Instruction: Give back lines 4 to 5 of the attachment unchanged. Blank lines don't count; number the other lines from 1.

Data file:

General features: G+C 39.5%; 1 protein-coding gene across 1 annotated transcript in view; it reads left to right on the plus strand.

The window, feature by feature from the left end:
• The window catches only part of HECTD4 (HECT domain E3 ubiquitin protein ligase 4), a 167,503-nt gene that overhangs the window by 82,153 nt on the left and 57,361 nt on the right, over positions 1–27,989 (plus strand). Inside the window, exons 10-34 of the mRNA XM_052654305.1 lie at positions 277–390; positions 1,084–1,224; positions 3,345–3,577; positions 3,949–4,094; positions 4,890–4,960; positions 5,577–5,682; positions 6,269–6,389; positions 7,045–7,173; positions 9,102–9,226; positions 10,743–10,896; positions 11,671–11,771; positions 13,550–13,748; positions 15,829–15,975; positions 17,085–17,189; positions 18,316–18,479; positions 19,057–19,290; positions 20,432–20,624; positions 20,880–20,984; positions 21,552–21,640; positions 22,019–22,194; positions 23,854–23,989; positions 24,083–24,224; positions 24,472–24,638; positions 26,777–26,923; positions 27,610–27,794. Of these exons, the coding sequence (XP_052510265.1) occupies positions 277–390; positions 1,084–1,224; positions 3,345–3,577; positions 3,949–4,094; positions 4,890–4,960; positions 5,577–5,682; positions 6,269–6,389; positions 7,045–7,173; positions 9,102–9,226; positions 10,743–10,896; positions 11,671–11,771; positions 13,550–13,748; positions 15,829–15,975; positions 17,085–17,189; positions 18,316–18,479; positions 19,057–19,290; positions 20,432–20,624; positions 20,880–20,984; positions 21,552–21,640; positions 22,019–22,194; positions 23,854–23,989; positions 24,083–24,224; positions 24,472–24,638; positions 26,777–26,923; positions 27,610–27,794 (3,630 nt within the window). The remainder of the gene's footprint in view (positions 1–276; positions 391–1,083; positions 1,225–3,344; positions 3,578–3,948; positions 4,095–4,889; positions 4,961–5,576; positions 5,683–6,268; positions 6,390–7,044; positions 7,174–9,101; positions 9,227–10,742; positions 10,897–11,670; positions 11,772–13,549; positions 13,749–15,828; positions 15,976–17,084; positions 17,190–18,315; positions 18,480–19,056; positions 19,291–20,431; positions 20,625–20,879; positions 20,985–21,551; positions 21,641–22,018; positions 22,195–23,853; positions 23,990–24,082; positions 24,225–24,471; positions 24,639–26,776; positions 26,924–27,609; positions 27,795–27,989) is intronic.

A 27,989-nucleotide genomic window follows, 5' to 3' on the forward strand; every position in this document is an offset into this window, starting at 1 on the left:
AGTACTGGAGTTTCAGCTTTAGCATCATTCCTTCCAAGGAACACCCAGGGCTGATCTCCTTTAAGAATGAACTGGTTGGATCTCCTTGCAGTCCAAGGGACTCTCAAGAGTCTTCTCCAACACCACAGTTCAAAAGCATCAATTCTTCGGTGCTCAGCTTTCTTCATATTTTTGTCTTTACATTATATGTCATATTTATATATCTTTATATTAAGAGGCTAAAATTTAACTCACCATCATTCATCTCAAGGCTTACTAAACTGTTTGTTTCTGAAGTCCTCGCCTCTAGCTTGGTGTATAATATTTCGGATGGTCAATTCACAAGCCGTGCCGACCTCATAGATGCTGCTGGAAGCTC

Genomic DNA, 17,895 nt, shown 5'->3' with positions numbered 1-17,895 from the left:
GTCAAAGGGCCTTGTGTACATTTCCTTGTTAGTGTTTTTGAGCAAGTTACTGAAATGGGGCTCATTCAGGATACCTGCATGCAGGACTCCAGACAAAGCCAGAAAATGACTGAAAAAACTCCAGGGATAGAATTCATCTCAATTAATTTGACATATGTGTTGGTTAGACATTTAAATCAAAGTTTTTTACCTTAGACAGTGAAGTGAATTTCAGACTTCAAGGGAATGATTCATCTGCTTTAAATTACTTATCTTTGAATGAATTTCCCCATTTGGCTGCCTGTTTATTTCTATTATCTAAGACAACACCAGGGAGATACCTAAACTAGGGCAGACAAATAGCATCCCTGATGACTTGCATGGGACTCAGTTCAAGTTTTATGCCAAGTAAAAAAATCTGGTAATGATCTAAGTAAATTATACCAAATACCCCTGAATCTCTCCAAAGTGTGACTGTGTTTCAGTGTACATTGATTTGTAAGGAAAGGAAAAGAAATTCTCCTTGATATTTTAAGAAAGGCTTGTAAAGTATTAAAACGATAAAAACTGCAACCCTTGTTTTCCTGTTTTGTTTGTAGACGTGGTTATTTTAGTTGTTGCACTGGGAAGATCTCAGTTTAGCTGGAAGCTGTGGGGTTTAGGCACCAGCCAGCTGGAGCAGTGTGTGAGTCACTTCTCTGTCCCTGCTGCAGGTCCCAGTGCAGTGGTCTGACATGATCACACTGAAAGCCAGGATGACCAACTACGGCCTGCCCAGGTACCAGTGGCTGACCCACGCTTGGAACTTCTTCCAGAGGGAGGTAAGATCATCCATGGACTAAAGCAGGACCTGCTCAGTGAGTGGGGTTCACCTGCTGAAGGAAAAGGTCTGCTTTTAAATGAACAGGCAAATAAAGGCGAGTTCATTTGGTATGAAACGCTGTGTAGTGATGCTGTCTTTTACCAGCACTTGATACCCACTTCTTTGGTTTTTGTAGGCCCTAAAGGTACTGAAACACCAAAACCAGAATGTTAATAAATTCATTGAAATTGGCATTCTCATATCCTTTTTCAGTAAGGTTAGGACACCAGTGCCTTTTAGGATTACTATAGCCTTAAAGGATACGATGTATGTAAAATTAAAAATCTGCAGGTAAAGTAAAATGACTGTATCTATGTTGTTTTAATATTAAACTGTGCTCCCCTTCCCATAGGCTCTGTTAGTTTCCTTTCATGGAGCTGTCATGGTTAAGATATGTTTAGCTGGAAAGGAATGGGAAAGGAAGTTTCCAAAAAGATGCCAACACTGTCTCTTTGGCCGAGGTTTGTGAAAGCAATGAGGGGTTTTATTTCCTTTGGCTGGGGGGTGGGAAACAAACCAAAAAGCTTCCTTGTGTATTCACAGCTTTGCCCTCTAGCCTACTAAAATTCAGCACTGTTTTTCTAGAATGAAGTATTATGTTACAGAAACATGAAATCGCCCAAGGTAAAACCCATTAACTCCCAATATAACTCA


A 27,989-nucleotide genomic window follows, 5' to 3' on the forward strand; every position in this document is an offset into this window, starting at 1 on the left:
AGTACTGGAGTTTCAGCTTTAGCATCATTCCTTCCAAGGAACACCCAGGGCTGATCTCCTTTAAGAATGAACTGGTTGGATCTCCTTGCAGTCCAAGGGACTCTCAAGAGTCTTCTCCAACACCACAGTTCAAAAGCATCAATTCTTCGGTGCTCAGCTTTCTTCATATTTTTGTCTTTACATTATATGTCATATTTATATATCTTTATATTAAGAGGCTAAAATTTAACTCACCATCATTCATCTCAAGGCTTACTAAACTGTTTGTTTCTGAAGTCCTCGCCTCTAGCTTGGTGTATAATATTTCGGATGGTCAATTCACAAGCCGTGCCGACCTCATAGATGCTGCTGGAAGCTC